Friday June 18th, 2010.
The hallways in the basement of Dr. Martin Luther King High were cement and linoleum caves lit by artificial light. Wilfredo turned the key in the auditorium wall that brought up the halogen lights. There was something hanging from the flies over the centerstage. Maybe it was the dummy from the school’s production of Three Penny Opera. Maybe it was Lucas Howard. Wearing his gang colors.
Twelve hours later there were still six squad cars parked on the Amsterdam Ave side of the building, and two that had driven up the handicap access ramp onto the plaza in front of the building. The Principal, a formidable, African American woman in a stylish black dress, was talking to two detectives. Both men wore dark suits and colorful pastel shirts with matching ties that stood out against the wet dark gray of the cement plaza.
“I tell you detective, there is no doubt in my mind that this senseless death could have been avoided if the Police had warned us earlier about the gang activity of these students.”
Her hands shook and her eyes shone with tears. “Now it’s too late for Lucas, too late for his mother, too late for his little sister to see him grow up and have children of his own.”
Detective Scott wiped his eyes with the back of his sleeve. “These new privacy laws are killing us , M’am.” He said in a tired voice. “None of the city agencies can disclose that type of information to the school, unless it’s asked for specifically and there is reason to believe the child may be a threat to himself or others. Which usually means there’s already been a dangerous incident”.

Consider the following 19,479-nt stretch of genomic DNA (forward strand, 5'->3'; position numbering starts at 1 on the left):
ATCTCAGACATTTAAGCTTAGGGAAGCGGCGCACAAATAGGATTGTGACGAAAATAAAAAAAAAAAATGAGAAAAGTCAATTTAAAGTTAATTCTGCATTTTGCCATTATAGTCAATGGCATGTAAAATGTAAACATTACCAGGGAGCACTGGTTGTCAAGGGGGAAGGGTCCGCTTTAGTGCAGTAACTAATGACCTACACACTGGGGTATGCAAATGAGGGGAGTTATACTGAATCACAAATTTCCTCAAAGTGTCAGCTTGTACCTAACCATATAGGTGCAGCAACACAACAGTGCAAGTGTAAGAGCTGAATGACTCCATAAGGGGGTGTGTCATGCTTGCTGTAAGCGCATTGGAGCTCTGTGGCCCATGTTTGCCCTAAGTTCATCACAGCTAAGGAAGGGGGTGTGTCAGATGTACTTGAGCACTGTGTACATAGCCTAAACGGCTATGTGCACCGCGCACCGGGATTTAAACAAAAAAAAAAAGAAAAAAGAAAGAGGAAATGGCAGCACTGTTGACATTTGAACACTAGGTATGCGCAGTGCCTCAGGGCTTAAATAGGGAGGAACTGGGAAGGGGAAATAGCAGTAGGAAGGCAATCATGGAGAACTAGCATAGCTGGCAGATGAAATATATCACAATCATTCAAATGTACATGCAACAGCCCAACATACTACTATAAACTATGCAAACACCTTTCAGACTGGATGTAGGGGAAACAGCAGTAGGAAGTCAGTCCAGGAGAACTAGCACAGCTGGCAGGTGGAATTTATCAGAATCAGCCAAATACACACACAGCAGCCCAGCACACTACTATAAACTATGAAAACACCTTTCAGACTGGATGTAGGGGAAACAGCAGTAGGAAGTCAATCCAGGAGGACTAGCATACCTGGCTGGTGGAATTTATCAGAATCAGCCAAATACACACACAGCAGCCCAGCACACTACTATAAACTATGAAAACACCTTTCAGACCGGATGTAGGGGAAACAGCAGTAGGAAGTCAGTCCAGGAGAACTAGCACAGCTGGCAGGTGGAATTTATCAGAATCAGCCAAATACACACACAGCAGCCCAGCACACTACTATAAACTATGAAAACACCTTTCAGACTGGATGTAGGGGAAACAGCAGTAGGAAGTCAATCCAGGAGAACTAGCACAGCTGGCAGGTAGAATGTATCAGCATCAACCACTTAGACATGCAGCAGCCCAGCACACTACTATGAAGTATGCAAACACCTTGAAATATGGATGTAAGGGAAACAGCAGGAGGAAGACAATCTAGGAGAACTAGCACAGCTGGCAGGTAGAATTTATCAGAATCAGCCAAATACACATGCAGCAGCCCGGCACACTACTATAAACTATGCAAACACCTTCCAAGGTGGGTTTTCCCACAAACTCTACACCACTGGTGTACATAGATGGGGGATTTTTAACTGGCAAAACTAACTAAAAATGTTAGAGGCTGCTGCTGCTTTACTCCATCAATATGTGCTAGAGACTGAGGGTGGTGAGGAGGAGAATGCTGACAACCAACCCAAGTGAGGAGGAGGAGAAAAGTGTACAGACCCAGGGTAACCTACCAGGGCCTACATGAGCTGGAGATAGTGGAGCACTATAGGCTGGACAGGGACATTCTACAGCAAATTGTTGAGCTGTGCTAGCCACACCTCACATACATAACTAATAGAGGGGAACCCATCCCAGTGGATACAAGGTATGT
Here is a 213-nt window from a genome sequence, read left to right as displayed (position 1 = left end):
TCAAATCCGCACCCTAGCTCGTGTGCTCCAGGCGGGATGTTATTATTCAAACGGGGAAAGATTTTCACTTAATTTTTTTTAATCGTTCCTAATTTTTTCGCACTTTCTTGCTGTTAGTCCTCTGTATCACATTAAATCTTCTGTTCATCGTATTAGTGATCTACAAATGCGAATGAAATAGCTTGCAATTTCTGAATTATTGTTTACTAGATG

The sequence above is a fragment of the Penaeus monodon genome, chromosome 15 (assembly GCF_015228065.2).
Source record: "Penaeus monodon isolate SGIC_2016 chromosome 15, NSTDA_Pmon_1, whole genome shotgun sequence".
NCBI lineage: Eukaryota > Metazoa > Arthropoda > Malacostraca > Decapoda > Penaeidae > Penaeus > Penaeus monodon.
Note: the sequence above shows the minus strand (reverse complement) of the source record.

Lieutenant Wallace produced a handkerchief and passed it to his partner. “We’ve been watching Lucas and his gang for sometime, but so far, they’ve managed to avoid arrests for anything other than small amounts of pot, which are just desk warrants. We’ve seen plenty of cars broken into, some right after school lets out, but there have been no eye witnesses and only one police report filed.”
“This is a life or death crisis. ”, Principal Johnson intoned. “That’s why we have to open the way for new, young lead teachers, especially minority teachers to guide our youth. Until we Principals have the power to fire bad teachers, they’ll keep on clogging our educational system and keeping our students down.”
Detective Scott sniffed. “I thought I read about your school just last week in the paper. Said your graduation rate had improved by 30 percent and that your test scores were up an average of fifteen points from previous years.”
“Yes, that did make last week’s paper, but this tragedy shows that it isn’t enough.
The cycle of poverty, crime, and discrimination overwhelms even our best efforts to make a difference.”
“Well, M’am, we’ll continue our investigation in the neighborhood and check to see if anyone’s had any conversations with Lucas that might have indicated he was about to… You know”.
Principal Johnson did know. “Last year when little Jericho slit her wrists in the girl’s bathroom, we figured everyone would move on and there’d be no more. But this is like the copycat murders you read about. It’s a tragedy..”
April 25, 2010 5AM
“Shit, Mike, this is so easy. How much are they paying us?”
“A hundred bucks Louie. Each. So shut up and don’t screw it up okay?”
Mike took a heavy ring of keys out of the pocket of his windbreaker and fit the biggest one with the black plastic head into the steel lock on the freight entrance door.
The two boys shuffled into the delivery room and Mike slammed the door bar behind them. The room seemed dark in spite of the bright fluorescent lights. “How’d you get the key this time?” Lucas asked him.